I have spent such a large portion of my life in the desert southwest, on purpose, and enjoyed it that to classify me as a dry roasted nut might not be to far off the mark. I don’t own a short sleeved shirt, often forget that we have an air conditioner in the Jeep, find tremendous solace in wandering the vast empty places, and seem to feel most comfortable when the temperature under a glaring soon surpasses ninety degrees.
|Amboy Crater in California’s Mojave Desert.|
Still, I do have my limits. That means I avoid the Colorado River country, and Phoenix during the searing months of summer when temperatures in those locales often exceed 120 degrees. Well, to be honest I avoid Phoenix in most every season.
There are exceptions to every rule and causes worthy of sacrifice. With that in mind we will be traveling into the cauldron that is Lake Havasu City in the morning for an interview on the Roger Galloway program on KNTR radio.
Tomorrow evening I will enter a cauldron of a different type. At 6:00 PM, I will be speaking at Buccilli’s in Kingman on the resurgent interest in Route 66, how communities are utilizing this as a catalyst for development, and what it can mean for Kingman. This is the second installment in what looks to be a developing series. For more information, or to make a reservation for attending this free event, contact Steve Wagner at 928-377-2239.
My goal in this is to portray the rergent interest in legendary Route 66 as a key foundational element in transforming Kingman into a tourist destination. The ideal is that if we make the city a place people want to visit we make it a place they would want to live.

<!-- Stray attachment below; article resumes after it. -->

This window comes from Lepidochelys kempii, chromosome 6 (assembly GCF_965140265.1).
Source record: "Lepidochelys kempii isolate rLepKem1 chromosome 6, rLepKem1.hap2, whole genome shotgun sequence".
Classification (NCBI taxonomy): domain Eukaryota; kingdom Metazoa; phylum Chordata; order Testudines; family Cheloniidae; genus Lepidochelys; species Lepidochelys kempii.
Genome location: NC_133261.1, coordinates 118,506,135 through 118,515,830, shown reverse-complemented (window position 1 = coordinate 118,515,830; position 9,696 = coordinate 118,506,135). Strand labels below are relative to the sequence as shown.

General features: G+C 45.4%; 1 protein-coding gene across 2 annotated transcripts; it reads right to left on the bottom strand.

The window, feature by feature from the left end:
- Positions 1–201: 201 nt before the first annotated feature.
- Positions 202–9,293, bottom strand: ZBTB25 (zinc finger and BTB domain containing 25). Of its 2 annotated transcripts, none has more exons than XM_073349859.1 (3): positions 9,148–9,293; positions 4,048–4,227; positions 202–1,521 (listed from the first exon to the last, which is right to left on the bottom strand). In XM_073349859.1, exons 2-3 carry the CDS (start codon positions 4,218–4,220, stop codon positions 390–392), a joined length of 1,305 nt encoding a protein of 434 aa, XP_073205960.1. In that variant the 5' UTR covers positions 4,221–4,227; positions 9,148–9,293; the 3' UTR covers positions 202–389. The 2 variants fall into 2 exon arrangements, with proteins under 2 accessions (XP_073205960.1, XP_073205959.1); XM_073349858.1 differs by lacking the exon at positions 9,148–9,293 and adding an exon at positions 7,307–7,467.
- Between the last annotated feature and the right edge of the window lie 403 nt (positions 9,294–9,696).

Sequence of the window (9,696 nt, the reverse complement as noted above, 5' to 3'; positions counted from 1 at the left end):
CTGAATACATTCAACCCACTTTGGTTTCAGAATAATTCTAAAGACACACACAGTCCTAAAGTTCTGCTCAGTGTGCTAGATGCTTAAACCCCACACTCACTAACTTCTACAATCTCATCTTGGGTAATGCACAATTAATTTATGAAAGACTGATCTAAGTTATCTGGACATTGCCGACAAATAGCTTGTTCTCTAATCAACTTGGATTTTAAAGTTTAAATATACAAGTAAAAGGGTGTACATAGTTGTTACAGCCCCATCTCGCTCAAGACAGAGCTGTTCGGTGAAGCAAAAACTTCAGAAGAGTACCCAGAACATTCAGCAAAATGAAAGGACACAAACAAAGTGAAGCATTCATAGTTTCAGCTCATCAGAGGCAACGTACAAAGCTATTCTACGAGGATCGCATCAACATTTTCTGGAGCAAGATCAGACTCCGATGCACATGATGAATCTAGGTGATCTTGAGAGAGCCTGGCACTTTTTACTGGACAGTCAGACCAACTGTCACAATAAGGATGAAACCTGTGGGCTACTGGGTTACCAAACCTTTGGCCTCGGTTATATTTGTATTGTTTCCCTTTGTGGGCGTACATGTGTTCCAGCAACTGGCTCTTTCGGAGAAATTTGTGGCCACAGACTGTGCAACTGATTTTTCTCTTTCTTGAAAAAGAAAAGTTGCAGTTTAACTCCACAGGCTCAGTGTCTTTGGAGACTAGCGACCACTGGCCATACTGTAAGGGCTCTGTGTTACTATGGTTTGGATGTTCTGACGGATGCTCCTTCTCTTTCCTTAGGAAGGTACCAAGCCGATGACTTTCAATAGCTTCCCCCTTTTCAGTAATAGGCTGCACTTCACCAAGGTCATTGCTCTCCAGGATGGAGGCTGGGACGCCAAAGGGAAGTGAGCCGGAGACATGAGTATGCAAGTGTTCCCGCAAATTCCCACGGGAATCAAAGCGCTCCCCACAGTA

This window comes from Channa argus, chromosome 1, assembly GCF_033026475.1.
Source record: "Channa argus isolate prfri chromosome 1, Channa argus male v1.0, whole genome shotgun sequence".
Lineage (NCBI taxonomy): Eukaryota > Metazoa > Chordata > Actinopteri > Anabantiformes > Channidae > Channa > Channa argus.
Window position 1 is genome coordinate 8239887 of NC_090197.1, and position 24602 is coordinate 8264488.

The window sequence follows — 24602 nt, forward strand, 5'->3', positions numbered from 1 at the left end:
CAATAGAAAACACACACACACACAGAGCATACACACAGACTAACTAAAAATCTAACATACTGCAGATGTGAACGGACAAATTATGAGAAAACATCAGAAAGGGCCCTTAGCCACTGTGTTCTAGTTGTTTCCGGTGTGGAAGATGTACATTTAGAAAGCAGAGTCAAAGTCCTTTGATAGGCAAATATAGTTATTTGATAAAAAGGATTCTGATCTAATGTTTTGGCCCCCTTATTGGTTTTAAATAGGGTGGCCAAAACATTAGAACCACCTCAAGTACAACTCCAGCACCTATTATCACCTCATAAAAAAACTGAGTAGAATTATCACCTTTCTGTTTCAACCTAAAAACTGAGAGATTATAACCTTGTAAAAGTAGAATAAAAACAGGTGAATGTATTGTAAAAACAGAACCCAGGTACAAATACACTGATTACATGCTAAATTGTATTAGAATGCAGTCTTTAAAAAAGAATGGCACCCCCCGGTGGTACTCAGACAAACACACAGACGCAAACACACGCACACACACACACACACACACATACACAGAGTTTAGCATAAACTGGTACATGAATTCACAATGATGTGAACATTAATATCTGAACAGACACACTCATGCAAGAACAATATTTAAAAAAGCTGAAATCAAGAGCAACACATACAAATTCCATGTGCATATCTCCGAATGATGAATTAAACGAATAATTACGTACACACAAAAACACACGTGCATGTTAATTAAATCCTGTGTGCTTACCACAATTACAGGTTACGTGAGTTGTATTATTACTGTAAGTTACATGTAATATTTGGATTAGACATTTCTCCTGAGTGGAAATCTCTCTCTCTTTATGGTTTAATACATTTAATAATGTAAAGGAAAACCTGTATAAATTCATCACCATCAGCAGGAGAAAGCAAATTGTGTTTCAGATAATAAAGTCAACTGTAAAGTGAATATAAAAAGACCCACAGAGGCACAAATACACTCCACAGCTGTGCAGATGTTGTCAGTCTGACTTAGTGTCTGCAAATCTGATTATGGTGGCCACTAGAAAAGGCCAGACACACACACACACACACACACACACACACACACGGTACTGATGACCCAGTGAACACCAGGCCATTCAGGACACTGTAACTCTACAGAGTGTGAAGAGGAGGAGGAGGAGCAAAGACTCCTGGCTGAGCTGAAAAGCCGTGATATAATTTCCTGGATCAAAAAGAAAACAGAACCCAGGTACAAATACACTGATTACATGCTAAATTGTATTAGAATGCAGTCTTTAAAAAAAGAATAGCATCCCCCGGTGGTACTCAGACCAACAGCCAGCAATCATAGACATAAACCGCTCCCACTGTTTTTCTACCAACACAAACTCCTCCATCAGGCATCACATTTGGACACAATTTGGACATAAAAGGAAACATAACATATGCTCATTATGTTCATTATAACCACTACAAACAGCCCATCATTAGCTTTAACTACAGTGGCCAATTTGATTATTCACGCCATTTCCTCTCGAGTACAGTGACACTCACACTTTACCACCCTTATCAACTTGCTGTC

I will provide updates as to how the presentation is received as well as information on some very exciting developments in Kingman with postings later in the week. I really wouldn’t want to spoil the surprises in store for Monday evening.
In somewhat unrelated news the first edits of the galley proof for the Rotue 66 Encyclopedia is complete. What a challenge!
At the least minute the publisher decided that we needed to trim a few pages as a cost saving measure. Accomplishing this required some creative juggling as there was nothing to really trim from the text and as a number of images have never before been published, I did not want to sacrifice them.
Speaking of the encyclopedia, I have moved the page directory to the right column. I have also added two new pages, one for updates to the encyclopedia and another as a directory for Kingman area events, businesses, and attractions.
At this juncture the encyclopedia page contains information about its launch including Cuba Fest in Cuba, Missouri with the book will debut. However, as the book and promotional material for it will contain a QR code this page will soon contain updates to ensure the books relevancy. As an example, The Apache Motel in Tucumcari was open when I wrote the manuscript but it is now shuttered.
Meanwhile it is on to new projects including the next book, a Route 66 travel guide, extensive clean up and a few repairs on the homestead while we decide on whether to remodel or downsize, and of course, promotion of America’s longest attraction. I am quite these projects should keep me busy for awhile.